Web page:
Think of it as a game. In order to get a reward (a validated block containing bitcoins), the miner needs to win the game by resolving a (computational) puzzle through hashing power (energy, feed, pulse). In the beginning, when Bitcoin was first launched, the network was small and clearly required little hashing power to resolve the puzzle. That is why a simple computer would have been enough to mine a bitcoin. Nowadays it has grown considerably that more hashing power (energy) is required to ‘win that game’, add transactions to a block and allow it to be verified and valid. With an automatically adjustable difficulty that allows a new block to be generated every 10 minutes, hashes allow Bitcoin to adapt over time and remain stable with a growing network. Hash rate, or hashing power, is the primary measure of a Bitcoin’s miner performance and the hash rate chart shows the uptrend over time currently indicating a rate of over 120,000 PH/s (120 EH/s).
BTC hash rate fell dramatically when the cryptocurrency reached 2018 low of $3234 on December 16th and went from October’s 58 terahash (or 58 TH/s, or 58 trillion hashing operations per second) to 34 TH/s on 13th December. For those into specific data and numbers, the current Bitcoin’s hash rate is pushing above 120 quintillions (120,000,000,000,000,000,000+) hash calculations per second, making Bitcoin’s PoW to be orders of magnitude higher than even the largest supercomputers, in terms of hash calculations per second. In December 2017, when bitcoin hit its all-time high of nearly $20K the network was still all but as strong as it is now since the hash rate back then was roughly 15 TH/s, while current figures show that it is 7 times higher.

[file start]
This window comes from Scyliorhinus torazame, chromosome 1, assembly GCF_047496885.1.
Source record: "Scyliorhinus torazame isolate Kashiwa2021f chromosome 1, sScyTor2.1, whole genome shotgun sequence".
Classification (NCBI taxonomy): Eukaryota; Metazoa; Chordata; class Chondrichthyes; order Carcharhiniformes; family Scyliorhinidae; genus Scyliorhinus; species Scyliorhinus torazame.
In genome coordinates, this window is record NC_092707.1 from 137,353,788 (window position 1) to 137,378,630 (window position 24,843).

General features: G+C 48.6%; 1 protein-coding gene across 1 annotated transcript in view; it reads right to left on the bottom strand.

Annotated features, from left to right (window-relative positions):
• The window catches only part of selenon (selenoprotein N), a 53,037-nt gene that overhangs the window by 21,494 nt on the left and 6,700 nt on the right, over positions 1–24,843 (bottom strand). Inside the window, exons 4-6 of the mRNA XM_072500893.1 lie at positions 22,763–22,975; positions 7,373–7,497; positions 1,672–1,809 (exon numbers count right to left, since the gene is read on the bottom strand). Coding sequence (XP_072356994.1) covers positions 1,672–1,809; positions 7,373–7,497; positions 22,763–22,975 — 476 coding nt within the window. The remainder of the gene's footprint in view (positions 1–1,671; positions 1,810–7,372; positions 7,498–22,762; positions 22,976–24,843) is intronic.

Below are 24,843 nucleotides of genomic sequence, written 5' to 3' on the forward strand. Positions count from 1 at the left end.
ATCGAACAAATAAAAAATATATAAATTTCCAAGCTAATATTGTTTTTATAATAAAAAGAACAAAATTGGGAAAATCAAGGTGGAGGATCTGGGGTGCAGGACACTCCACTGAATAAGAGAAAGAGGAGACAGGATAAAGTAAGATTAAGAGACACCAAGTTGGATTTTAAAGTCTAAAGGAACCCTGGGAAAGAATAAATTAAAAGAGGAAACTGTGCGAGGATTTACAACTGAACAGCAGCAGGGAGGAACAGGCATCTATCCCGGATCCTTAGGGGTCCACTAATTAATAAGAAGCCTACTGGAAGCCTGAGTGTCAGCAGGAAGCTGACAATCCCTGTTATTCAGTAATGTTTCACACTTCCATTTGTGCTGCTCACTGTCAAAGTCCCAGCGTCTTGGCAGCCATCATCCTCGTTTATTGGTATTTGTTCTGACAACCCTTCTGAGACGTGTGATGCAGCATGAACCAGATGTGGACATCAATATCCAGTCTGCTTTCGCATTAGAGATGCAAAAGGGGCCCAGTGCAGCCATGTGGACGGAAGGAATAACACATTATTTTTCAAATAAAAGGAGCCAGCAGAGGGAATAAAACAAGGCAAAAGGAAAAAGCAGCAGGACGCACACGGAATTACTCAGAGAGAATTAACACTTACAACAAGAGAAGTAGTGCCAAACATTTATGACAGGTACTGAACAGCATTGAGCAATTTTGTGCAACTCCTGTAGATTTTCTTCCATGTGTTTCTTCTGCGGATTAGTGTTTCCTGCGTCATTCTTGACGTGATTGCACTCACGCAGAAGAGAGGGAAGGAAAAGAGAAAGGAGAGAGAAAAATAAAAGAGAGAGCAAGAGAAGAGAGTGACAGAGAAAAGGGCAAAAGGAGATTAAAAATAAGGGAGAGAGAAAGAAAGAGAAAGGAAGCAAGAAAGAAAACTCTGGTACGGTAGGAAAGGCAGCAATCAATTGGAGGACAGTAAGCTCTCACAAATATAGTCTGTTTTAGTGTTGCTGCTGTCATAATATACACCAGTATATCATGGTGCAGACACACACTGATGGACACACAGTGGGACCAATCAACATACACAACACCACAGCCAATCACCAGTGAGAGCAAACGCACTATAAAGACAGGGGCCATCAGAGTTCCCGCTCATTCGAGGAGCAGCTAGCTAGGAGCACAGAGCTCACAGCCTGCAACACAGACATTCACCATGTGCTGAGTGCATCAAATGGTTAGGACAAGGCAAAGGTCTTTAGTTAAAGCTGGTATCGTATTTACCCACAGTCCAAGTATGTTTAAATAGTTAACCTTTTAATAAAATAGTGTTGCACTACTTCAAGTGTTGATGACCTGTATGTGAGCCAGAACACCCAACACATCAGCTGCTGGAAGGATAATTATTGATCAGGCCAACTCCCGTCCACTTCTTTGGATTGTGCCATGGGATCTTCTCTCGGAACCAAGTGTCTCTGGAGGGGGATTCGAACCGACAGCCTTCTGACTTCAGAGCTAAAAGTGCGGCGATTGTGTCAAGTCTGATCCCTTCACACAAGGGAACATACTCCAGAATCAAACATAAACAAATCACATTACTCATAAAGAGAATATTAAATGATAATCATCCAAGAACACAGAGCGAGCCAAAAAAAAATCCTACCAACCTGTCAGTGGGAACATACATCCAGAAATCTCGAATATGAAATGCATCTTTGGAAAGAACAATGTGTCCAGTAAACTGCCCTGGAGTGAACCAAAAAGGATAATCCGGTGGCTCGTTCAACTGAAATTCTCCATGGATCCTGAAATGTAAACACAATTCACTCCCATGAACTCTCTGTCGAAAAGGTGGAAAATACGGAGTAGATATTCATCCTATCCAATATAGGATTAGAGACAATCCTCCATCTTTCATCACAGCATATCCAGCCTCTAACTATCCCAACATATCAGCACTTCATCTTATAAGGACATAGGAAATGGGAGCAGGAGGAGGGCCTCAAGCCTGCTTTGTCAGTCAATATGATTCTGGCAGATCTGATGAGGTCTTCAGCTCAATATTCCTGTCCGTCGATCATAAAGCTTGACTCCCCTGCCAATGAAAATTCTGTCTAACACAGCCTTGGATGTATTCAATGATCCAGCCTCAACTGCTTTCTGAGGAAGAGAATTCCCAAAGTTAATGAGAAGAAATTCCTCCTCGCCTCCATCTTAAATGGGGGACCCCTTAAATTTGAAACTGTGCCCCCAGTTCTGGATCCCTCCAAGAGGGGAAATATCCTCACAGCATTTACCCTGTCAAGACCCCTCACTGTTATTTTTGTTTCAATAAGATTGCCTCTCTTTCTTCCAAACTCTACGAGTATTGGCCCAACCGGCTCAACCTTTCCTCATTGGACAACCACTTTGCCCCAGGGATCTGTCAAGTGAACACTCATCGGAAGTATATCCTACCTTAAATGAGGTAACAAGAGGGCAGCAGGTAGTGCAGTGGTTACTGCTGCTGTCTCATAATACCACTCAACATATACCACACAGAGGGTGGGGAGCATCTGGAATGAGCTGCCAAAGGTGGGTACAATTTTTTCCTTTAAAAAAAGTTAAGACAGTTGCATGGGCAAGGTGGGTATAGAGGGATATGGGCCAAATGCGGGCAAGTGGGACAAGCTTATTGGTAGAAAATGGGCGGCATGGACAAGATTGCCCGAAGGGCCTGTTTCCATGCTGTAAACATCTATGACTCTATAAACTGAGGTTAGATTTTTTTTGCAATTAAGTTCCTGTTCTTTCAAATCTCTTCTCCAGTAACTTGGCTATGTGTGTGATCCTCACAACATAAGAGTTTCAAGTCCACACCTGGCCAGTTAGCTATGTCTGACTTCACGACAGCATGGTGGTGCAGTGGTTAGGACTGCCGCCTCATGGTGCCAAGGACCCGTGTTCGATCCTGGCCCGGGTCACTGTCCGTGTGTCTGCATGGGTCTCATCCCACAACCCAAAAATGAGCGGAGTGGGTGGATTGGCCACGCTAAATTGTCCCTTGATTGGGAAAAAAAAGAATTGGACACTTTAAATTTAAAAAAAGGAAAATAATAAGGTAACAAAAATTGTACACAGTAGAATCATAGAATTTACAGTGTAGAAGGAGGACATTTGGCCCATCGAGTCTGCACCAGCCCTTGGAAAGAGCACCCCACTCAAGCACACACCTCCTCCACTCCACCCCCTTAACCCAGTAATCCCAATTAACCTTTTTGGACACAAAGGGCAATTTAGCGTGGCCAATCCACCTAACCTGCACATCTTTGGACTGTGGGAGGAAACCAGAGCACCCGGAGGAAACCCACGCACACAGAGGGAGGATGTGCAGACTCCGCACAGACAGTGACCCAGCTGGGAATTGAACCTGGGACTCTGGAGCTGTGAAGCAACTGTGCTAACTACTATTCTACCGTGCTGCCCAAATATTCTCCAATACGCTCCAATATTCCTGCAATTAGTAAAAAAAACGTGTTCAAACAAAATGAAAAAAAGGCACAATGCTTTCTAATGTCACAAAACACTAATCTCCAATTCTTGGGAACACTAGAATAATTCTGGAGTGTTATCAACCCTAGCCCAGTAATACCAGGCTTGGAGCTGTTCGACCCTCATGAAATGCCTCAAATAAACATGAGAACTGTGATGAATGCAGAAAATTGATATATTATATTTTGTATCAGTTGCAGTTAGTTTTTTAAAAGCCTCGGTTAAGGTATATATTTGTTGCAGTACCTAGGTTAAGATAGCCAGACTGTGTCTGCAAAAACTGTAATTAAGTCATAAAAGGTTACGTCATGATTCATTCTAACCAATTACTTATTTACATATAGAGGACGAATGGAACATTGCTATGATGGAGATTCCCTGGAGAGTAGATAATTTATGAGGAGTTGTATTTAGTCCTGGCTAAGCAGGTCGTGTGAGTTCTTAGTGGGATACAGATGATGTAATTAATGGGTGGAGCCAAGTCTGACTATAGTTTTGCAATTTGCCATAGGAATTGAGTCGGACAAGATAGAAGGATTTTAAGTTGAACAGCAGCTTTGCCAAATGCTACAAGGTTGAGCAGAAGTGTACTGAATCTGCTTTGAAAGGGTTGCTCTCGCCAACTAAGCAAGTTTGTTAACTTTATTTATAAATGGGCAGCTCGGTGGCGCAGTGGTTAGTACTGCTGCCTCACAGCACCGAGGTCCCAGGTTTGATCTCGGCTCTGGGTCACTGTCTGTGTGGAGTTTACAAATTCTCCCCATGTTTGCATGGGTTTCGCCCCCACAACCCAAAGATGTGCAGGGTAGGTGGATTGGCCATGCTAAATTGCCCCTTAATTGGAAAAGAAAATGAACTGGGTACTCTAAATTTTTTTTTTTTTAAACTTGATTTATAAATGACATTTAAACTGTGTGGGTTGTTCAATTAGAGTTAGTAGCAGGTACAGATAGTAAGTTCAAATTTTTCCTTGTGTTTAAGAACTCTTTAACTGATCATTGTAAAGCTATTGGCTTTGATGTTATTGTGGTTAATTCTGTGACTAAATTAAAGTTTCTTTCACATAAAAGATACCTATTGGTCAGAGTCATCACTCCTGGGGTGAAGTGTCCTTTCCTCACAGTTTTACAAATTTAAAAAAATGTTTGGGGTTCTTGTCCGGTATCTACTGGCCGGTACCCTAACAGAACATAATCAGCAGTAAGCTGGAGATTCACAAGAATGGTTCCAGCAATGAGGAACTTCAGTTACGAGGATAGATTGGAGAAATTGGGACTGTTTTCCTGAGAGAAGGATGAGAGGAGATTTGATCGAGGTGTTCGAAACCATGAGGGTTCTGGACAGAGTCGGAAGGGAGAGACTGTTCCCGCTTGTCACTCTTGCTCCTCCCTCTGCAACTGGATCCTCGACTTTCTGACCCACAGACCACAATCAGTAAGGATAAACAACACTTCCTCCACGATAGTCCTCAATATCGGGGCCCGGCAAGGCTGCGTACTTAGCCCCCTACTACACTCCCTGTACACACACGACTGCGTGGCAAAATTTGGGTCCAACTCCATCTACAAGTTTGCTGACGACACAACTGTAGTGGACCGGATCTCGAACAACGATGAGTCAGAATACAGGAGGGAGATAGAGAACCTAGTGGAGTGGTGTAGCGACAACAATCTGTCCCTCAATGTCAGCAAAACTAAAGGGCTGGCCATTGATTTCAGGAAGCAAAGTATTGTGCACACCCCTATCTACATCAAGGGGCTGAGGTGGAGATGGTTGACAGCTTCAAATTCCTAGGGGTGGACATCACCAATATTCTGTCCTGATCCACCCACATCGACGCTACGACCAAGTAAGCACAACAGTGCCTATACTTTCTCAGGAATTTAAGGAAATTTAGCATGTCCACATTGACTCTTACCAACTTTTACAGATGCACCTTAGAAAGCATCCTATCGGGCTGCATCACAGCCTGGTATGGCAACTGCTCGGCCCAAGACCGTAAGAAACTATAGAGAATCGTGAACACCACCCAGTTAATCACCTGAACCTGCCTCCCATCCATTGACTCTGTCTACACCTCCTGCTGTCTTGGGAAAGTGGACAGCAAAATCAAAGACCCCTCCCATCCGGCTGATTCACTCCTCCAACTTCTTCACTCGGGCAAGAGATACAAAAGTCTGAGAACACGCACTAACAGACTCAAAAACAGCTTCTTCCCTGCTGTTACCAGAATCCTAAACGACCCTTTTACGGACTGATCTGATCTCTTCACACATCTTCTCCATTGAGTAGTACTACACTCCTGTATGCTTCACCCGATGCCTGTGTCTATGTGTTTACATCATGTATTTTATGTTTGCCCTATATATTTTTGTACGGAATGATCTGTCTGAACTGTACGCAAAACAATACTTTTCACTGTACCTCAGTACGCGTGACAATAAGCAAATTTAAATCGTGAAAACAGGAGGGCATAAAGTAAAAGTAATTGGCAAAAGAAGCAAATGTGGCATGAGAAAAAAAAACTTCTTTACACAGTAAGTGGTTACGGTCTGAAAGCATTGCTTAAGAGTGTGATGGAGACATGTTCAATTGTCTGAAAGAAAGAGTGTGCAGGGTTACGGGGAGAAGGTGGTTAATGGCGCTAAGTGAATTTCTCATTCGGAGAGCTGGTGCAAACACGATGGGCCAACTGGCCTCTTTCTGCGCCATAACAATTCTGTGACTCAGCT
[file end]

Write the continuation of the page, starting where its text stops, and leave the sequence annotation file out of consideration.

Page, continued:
As more miners join the network, the hash rate increases. A strong hash rate is indicative of a secure blockchain and makes it more difficult for bad actors to perform a 51% attack. A 51% attack may occur when miners or nodes get enough power to control the majority of mining (hashing) power and consequently manage most events in the network. They can monopolize generating new blocks and receive rewards since they are able to prevent other miners from completing blocks and they can manipulate and reverse transactions to allow double-spending.
It needs to be said that other than the hashing power and the cost of electricity, other factors must be in place for an attack to be effective. These go from the cost of the hardware and its maintenance used to mine the coins to the location where mining occurs and the costs required to cool down the hardware.
It is believed that such an attack on bitcoin would currently cost US$18,939,471,299.
In light of this, a 51% attack is not a profitable option therefore highly unlikely on the Bitcoin blockchain. As of now, the Bitcoin blockchain has never suffered one. We hope we have provided some indication of how difficult it is to even attempt to tamper with the Bitcoin network.
The University of Nicosia and Block.co have been taking advantage of Bitcoin’s immutability guarantees as early as 2014 to safely anchor proof of issuance for certificates and diplomas.